Fox News executives are touting Fox Corp.’s lifestyle, weather, and entertainment brands in an effort to detoxify the company’s image, suggesting these projects “expand beyond” the news and are ”transcending” traditional Fox programming – while actually using them as a tool to distract advertisers from the network’s conspiracy theories, white supremacy, and violent rhetoric.
Fox executives are using quotes given to the mainstream media to promote ancillary products, like its subscription-based streaming service Fox Nation and the Fox Weather network, over Fox News, in an attempt to downplay the network’s extremism and whitewash its damaged brand.
The most recent example comes in an April 13 Los Angeles Times article. Jason Klarman, the president of Fox Nation and executive vice president of marketing for Fox News Media, claimed the streaming service is about “transcending news.” (Fox Nation’s lifestyle content includes a Bible study show with Fox & Friends co-host Ainsley Earhardt, the 2004 Mel Gibson-directed film The Passion of the Christ, the television series Duck Dynasty, and the rebooted series Cops, which was removed from the Paramount Network in 2020 following the police murder of George Floyd.)
“Our audience is looking for us to curate other things for them besides the news and opinion of the day,” Klarman added. “We’re using Fox Nation and this imprint to explore that.”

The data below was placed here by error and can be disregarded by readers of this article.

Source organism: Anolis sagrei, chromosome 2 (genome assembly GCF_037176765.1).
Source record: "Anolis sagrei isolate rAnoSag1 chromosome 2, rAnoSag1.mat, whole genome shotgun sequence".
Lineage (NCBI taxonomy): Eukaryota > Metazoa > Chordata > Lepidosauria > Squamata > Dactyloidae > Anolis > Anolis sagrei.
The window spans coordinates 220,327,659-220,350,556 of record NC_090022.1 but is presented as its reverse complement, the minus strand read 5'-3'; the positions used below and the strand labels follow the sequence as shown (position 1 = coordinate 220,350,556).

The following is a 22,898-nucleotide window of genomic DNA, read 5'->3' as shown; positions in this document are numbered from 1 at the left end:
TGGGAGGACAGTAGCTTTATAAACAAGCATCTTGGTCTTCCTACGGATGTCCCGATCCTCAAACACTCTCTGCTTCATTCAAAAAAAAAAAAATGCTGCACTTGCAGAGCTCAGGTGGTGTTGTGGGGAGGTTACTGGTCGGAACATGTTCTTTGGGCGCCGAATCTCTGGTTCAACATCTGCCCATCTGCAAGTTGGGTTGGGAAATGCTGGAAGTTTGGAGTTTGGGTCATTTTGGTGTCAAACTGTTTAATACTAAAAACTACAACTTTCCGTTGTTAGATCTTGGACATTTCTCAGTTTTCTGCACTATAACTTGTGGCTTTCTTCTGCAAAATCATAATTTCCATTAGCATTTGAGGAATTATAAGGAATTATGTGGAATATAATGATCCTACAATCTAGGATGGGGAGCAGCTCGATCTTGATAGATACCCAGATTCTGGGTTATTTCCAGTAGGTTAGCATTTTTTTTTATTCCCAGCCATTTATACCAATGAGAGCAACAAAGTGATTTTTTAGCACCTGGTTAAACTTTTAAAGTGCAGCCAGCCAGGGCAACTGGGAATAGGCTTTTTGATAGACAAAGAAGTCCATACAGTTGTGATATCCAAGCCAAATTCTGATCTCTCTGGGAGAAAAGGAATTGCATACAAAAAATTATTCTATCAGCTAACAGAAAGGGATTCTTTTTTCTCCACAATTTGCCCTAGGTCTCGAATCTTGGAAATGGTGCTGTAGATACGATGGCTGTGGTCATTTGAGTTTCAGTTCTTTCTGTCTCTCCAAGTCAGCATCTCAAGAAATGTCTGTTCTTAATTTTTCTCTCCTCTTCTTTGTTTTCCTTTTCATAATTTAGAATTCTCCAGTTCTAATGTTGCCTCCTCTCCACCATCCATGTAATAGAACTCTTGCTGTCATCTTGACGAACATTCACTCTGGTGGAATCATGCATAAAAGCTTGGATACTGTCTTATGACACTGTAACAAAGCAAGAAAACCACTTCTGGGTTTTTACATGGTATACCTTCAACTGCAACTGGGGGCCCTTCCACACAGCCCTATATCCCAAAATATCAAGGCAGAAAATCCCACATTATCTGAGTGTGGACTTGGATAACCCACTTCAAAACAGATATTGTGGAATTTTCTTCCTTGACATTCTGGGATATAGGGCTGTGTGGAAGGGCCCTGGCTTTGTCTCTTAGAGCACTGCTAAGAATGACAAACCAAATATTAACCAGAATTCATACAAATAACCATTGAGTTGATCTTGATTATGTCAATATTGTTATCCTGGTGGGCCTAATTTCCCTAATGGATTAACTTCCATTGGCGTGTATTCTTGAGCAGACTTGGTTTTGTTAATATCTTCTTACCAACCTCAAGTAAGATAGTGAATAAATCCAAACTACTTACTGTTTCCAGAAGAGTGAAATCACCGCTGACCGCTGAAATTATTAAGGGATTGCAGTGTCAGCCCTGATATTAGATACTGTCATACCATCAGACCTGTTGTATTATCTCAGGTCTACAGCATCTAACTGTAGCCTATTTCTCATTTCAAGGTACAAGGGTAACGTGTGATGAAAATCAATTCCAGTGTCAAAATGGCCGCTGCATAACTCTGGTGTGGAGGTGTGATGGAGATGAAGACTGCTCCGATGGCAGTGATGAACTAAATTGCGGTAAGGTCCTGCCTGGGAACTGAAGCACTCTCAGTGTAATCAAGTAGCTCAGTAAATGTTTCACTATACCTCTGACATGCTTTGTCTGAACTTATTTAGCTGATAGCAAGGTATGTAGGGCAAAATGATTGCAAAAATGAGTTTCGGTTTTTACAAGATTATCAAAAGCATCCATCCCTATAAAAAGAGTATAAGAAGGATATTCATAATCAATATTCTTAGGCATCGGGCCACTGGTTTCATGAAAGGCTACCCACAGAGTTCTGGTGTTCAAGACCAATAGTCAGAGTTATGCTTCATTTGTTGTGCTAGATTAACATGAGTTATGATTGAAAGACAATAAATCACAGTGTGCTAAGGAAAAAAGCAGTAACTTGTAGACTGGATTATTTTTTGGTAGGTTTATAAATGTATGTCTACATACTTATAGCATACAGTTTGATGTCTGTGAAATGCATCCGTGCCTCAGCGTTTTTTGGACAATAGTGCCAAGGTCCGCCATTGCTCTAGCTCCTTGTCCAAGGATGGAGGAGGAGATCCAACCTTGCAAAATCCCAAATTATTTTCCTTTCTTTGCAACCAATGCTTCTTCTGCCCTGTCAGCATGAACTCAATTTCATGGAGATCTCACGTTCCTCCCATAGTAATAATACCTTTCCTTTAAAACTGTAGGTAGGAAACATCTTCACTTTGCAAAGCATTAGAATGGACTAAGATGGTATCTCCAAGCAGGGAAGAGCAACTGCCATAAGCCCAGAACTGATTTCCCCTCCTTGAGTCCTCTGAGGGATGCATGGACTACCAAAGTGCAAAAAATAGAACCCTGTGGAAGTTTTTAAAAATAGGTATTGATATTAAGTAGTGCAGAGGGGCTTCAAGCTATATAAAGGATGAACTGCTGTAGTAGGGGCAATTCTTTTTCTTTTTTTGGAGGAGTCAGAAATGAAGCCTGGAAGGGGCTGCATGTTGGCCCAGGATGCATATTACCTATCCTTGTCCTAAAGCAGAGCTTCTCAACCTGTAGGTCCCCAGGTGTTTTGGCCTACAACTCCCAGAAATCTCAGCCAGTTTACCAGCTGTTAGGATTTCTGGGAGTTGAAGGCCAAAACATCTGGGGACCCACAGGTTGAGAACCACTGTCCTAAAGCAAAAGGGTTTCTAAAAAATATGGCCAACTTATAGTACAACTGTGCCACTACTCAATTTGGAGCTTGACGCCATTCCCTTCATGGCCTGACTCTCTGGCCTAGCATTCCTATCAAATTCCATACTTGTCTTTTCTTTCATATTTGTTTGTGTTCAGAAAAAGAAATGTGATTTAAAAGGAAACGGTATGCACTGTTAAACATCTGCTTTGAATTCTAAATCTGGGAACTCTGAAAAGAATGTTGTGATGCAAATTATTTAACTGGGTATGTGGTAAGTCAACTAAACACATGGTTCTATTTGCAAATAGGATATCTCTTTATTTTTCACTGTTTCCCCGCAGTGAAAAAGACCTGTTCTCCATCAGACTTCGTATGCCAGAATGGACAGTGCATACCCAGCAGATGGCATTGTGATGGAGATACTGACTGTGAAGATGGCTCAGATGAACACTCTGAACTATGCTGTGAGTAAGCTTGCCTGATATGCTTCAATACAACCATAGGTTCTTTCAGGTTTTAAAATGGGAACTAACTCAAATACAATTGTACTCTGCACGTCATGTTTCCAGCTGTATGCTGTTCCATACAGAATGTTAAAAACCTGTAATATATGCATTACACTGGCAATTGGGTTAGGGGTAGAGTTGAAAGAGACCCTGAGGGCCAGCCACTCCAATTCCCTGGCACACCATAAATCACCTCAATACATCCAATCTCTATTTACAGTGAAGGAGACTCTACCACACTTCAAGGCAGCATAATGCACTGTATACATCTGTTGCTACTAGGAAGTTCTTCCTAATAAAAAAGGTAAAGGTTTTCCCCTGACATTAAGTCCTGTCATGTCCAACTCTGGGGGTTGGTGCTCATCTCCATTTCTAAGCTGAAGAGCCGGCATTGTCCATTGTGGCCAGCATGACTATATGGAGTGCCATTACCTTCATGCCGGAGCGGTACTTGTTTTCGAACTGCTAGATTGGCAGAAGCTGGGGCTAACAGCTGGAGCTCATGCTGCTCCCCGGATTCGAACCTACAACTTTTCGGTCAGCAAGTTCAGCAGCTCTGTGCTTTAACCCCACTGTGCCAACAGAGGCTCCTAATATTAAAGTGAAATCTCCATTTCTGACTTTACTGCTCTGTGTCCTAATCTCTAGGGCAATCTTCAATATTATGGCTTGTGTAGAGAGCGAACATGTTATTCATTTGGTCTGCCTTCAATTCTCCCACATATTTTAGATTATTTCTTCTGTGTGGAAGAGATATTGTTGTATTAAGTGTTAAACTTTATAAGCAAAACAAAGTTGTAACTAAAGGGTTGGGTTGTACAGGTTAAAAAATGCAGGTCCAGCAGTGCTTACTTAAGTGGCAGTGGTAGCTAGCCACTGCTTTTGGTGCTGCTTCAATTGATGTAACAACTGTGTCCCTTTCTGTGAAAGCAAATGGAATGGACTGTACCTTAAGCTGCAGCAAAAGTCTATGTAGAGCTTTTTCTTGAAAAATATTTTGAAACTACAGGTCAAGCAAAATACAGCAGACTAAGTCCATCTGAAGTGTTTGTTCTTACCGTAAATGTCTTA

Fox News executives have previously used similar talking points to downplay the network’s toxic image:
- In a Variety story covering the launch of Fox Weather last October, the executive vice president of ad sales at Fox News Media, Jeff Collins, said the project is “‘brand safe’ and not likely to align advertisers with controversial content.”
- In a Variety story published in March 2021, Klarman asserted that Fox Nation “is an opportunity for us to expand beyond opinion and news on the service” and reach people who “could be Fox News viewers or not be Fox News viewers. They could just be fans of Nancy Grace or ‘America’s Most Wanted.’”
- In an October 7 article from The Hollywood Reporter, Klarman said Fox News Media CEO Suzanne Scott “wanted to position the company as a multiplatform, multigenre brand and move beyond the limits of [Fox News Channel].”
Fox Corp. and the entire cable and streaming industry is currently in the midst of upfronts season, a critical period when television networks pitch major potential advertisers based on the strength of their ratings and quality of their content.
Fox Corp. CEO Lachlan Murdoch previewed the company’s upfronts strategy during a February earnings call, saying Fox will be “selling the entertainment network, news, sports and Tubi in a very integrated fashion.” Fox stopped holding individual upfront presentations for each of its properties in 2021, after its 2019 Fox News event was met with boycotts and protests and the in-person event was canceled in 2020 due to the coronavirus pandemic.